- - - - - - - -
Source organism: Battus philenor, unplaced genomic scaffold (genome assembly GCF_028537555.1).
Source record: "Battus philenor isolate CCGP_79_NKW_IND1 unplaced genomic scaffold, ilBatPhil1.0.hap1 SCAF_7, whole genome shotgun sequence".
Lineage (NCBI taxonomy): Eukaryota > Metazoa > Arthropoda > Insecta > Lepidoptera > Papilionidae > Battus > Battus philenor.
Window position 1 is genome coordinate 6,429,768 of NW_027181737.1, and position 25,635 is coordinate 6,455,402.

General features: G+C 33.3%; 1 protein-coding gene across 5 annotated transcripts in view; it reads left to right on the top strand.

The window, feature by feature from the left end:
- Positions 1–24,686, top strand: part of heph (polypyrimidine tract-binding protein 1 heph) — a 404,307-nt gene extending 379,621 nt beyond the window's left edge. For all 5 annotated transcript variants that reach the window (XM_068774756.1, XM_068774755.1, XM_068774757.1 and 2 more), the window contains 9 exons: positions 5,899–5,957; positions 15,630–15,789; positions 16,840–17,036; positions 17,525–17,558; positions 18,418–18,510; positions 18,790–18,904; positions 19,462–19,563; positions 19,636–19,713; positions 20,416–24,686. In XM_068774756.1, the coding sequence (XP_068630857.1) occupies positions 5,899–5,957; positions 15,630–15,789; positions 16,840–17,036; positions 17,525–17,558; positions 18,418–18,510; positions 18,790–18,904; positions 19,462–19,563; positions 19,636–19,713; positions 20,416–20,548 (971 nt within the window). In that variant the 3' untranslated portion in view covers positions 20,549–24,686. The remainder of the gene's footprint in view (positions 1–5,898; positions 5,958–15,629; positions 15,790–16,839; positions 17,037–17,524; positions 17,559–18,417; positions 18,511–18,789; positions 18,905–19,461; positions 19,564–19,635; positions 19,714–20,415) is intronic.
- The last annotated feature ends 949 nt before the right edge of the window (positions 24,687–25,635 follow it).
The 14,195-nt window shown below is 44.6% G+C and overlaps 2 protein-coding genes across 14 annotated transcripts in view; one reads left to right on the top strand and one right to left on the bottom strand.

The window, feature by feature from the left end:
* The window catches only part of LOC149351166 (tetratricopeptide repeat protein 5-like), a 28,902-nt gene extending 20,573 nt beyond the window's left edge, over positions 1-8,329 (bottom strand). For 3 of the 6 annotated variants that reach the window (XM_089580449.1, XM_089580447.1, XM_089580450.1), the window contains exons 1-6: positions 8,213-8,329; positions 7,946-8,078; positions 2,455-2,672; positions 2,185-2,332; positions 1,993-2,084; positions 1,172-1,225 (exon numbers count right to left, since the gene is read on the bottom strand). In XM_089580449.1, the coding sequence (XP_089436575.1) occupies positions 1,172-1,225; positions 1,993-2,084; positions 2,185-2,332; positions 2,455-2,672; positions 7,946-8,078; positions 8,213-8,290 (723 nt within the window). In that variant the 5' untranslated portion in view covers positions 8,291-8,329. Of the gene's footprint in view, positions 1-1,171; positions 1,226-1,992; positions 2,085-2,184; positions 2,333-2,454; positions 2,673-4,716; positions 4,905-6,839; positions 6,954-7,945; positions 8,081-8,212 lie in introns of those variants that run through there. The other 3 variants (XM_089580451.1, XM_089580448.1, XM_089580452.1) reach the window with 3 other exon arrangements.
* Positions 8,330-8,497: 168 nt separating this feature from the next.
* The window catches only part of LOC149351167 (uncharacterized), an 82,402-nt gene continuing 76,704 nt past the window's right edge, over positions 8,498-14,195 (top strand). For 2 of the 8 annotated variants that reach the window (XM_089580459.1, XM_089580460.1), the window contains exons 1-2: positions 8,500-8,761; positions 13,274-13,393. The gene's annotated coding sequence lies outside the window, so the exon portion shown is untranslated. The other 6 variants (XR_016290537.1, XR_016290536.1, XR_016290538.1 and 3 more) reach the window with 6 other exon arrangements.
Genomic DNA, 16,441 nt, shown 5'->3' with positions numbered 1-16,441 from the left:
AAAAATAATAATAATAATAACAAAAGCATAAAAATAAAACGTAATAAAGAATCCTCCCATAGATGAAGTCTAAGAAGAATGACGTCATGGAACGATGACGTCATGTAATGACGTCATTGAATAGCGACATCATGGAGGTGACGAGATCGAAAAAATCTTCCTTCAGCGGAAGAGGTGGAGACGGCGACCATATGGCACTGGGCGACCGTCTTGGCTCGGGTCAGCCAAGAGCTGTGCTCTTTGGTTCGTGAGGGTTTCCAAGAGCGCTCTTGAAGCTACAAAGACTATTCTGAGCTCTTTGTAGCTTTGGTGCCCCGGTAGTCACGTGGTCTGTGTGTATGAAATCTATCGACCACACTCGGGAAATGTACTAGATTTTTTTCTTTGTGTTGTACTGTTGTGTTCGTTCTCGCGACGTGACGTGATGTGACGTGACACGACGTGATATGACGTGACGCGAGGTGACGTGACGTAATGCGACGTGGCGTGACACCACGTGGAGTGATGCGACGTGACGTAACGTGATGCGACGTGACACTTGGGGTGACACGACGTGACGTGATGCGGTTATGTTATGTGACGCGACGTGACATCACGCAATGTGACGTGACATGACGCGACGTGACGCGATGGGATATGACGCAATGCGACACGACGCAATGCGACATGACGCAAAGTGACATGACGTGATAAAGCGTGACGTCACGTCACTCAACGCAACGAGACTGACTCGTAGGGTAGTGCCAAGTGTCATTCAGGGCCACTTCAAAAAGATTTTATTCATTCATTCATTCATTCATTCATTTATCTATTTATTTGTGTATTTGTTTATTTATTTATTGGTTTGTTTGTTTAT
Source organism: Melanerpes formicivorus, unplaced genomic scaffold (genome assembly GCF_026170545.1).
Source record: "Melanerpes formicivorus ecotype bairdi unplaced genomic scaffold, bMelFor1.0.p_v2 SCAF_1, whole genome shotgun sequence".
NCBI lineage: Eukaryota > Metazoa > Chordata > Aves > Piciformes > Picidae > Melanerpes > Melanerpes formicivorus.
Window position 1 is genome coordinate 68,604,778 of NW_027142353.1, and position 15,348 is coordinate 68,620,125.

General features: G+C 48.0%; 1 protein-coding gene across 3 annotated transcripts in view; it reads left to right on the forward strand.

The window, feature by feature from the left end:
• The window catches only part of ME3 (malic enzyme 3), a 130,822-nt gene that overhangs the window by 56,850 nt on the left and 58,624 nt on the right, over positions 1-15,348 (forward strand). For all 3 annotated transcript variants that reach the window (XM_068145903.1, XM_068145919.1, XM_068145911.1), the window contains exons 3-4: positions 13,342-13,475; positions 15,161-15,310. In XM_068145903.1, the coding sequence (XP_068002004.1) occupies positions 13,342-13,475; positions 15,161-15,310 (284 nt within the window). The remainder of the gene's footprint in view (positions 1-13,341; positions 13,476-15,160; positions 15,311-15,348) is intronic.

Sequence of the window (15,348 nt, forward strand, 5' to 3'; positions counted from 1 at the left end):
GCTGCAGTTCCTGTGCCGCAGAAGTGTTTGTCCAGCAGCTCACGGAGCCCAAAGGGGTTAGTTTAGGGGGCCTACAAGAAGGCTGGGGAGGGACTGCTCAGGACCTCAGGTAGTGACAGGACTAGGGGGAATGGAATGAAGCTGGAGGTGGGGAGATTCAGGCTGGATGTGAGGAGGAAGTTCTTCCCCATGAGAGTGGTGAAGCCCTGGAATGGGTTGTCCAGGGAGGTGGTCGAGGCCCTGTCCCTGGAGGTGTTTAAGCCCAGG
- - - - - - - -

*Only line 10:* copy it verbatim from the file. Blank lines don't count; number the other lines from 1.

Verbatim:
The window, feature by feature from the left end: